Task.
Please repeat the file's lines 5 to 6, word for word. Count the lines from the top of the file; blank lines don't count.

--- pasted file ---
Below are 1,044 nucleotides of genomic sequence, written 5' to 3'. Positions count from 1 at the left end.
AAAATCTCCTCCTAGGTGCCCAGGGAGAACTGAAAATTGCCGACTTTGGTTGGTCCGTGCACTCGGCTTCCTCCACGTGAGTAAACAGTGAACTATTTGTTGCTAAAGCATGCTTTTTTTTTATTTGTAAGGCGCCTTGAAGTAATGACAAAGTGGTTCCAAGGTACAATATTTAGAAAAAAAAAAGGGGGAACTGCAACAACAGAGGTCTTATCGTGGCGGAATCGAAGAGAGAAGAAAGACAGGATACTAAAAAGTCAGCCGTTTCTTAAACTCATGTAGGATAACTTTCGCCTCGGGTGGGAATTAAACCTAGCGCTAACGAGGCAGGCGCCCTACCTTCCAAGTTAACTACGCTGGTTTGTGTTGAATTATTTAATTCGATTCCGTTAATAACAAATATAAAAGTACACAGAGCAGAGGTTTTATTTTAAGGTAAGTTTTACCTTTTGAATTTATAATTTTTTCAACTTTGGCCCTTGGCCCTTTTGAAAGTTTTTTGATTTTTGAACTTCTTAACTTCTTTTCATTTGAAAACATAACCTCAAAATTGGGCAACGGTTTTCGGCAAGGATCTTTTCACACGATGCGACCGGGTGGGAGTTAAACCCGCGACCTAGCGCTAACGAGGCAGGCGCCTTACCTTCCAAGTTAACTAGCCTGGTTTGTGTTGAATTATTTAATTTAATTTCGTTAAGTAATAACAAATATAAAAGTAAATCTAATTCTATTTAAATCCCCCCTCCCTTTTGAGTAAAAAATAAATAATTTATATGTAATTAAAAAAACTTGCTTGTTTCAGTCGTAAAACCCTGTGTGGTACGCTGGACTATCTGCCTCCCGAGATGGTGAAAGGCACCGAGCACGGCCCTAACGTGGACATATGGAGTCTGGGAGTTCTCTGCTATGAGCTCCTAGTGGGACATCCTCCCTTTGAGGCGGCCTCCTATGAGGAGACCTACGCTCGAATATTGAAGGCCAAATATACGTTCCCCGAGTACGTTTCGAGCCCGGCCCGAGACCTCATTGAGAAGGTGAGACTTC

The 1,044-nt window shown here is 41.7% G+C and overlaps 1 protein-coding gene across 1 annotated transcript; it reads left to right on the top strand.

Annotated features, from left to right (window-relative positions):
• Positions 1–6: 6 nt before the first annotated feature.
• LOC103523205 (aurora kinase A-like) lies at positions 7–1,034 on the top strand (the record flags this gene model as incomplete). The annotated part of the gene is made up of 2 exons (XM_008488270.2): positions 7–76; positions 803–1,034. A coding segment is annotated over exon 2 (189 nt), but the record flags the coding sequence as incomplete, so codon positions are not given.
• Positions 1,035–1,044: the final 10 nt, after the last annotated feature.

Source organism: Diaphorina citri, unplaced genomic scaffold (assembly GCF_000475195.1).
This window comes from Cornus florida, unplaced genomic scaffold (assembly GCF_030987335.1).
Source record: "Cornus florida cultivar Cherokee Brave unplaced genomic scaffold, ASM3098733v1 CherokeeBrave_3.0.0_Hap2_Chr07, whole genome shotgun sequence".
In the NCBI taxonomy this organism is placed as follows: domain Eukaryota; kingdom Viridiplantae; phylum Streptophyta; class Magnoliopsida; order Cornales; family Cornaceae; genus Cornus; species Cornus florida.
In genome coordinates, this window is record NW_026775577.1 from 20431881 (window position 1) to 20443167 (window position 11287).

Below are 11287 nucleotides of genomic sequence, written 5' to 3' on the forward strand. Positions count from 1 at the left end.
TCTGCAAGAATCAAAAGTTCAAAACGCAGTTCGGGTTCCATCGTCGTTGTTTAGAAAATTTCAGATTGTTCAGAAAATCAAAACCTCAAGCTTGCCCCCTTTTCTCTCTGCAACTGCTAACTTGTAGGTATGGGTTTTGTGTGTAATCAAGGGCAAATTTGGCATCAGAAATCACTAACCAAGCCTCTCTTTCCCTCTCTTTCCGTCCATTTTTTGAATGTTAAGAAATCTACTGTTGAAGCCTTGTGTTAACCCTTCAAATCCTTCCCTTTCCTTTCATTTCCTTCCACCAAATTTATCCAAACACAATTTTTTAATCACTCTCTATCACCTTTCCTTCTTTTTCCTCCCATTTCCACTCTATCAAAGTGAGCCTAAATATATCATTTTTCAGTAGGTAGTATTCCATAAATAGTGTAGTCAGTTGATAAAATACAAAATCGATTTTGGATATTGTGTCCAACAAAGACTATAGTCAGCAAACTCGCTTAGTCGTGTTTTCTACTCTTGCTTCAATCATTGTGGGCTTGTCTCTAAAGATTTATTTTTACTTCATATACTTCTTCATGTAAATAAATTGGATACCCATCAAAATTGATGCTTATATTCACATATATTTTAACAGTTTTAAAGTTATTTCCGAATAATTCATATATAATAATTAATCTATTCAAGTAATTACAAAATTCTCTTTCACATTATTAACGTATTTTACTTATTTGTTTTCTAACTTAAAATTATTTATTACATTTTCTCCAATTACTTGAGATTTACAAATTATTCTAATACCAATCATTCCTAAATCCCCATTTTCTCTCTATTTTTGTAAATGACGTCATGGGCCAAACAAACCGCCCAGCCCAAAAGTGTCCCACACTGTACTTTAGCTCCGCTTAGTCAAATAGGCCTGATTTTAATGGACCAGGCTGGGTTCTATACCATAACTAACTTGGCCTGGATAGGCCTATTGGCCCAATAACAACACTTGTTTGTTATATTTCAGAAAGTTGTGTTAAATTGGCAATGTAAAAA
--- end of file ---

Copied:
• Positions 1–6: 6 nt before the first annotated feature.
• LOC103523205 (aurora kinase A-like) lies at positions 7–1,034 on the top strand (the record flags this gene model as incomplete). The annotated part of the gene is made up of 2 exons (XM_008488270.2): positions 7–76; positions 803–1,034. A coding segment is annotated over exon 2 (189 nt), but the record flags the coding sequence as incomplete, so codon positions are not given.